Thursday 13 August 2015

The book is always better than the film- Or is it? Adaptions

One of my favourite films is Jaws, which I've seen a gazillion times -

I can't say that the book (which I've only just got round to reading this year) is one of my favourite books.

Jaws: A Novel by Peter Benchley

It's axiomatic that the book is always better than the film, isn't it?

Well not in this case...

Novels are about inner worlds and inner journeys and can cope with having a multitude of sub-plots. Films tend to not focus on the inner world, for obvious reasons. And, in action movies, sub-plots muddy the narrative.

Spielberg's film substantially changes the relationships between the characters as depicted by Benchley. The film is tighter, has more humour, has more sympathetic characters and has more shark than the book.

It very much is a case where the film is far better than the book.

I'm not alone in this  - go read the 1 and 2 star reviews on Amazon.

So adaption - is it always a bad idea? A book is a very different medium to a film after all (just think about it in terms of POV and inner worlds) so why is it that Hollywood relentlessly adapts books, and now comics. Although comics is a medium of moments and, having a visual quality is, at first glance, more adaptable.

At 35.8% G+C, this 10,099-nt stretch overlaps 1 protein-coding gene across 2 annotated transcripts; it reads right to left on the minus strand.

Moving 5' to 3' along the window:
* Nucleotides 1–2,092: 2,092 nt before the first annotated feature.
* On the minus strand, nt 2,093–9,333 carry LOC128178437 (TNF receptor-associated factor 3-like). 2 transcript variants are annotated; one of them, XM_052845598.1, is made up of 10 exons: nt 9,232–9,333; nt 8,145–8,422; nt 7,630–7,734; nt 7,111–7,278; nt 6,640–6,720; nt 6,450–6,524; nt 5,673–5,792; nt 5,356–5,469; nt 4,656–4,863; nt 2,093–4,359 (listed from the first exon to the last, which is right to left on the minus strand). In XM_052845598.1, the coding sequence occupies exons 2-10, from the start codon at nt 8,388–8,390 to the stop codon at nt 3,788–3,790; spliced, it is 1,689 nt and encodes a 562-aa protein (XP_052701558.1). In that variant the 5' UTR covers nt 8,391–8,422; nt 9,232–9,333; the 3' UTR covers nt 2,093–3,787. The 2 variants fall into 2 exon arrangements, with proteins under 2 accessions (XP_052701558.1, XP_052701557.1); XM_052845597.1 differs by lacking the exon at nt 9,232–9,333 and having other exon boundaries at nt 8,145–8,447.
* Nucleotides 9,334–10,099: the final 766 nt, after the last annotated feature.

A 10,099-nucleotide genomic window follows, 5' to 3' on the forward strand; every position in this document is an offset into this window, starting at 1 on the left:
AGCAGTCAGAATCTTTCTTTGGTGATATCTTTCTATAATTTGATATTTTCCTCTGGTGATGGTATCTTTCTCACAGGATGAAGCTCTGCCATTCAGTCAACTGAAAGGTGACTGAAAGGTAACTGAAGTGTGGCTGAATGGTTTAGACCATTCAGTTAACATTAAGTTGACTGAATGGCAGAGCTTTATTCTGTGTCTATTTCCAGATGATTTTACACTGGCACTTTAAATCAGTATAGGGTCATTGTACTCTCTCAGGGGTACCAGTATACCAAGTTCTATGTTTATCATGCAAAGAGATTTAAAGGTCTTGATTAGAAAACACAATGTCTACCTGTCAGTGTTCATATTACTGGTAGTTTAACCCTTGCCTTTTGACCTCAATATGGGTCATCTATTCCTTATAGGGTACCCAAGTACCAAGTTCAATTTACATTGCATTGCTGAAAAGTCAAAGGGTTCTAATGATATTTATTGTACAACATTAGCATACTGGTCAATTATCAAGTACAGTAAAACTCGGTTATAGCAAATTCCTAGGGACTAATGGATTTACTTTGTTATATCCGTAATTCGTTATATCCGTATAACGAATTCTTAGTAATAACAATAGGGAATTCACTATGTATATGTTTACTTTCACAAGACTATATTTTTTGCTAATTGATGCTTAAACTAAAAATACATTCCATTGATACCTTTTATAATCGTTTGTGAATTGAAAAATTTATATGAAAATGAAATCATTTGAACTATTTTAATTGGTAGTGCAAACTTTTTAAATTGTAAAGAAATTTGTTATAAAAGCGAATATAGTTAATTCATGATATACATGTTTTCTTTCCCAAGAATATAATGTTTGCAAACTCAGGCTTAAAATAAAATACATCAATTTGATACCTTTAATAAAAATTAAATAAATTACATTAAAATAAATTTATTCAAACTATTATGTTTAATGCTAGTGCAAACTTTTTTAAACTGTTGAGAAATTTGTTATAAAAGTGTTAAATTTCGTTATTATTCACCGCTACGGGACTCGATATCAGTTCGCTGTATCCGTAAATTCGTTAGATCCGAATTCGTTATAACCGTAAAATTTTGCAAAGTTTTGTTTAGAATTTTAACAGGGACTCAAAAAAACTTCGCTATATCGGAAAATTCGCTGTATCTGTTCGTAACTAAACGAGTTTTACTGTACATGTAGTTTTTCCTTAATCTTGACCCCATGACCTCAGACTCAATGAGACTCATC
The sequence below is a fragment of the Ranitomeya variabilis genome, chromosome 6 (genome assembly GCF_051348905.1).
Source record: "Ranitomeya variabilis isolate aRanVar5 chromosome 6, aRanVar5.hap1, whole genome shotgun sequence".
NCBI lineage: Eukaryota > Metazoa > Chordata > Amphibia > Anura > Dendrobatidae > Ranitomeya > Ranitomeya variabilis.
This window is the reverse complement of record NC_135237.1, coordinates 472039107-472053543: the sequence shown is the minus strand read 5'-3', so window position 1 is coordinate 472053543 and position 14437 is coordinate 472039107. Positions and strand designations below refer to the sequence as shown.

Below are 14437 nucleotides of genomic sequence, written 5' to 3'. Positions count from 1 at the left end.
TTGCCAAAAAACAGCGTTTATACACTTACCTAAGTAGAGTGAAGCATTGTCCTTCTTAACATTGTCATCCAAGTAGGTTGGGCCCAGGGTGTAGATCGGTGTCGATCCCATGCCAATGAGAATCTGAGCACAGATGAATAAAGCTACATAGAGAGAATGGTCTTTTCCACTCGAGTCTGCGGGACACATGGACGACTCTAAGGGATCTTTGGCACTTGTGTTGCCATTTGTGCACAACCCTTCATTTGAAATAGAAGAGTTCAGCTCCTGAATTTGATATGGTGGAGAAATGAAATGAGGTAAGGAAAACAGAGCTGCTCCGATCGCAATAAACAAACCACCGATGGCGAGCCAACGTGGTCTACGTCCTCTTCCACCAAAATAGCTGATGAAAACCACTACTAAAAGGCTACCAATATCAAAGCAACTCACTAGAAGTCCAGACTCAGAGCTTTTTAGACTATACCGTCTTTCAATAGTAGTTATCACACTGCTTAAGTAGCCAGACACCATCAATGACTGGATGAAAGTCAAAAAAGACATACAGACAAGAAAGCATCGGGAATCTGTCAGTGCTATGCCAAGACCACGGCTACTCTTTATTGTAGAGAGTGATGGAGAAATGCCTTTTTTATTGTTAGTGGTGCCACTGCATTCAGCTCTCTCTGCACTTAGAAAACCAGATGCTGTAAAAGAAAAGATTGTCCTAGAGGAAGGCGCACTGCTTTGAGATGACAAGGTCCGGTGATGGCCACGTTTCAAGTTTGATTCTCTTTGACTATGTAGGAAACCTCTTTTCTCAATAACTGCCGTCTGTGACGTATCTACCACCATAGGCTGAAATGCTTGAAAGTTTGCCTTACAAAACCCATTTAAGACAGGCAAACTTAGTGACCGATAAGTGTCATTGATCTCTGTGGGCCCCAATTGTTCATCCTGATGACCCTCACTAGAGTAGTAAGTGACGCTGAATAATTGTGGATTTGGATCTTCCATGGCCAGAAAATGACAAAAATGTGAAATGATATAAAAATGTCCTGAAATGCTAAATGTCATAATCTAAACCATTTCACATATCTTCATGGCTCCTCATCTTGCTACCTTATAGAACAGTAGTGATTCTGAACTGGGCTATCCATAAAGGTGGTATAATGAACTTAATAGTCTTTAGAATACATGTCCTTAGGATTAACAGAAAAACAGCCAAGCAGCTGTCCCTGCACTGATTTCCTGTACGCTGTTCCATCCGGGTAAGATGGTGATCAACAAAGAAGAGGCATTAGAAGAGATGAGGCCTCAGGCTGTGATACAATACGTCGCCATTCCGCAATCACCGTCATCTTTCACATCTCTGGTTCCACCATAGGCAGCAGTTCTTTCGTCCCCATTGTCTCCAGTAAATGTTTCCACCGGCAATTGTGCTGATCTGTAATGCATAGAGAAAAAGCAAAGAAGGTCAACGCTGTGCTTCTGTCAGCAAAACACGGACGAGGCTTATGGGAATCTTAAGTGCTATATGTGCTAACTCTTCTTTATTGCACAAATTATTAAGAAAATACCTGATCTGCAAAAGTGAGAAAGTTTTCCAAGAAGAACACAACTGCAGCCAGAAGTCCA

There are good adaptations - Jaws, bad adaptations - The Hobbit (imho - I've not even seen the series out it was so dire) and faithful adaptations - To Kill a Mockingbird

There are even film to book adaptations, which sometimes suffer the same problem of the film being great and the adaptation being awful - by all accounts the book of ET is just awful (although I dislike the film and have not read the book)

What are your worst and best adaptions book to film or film to book?

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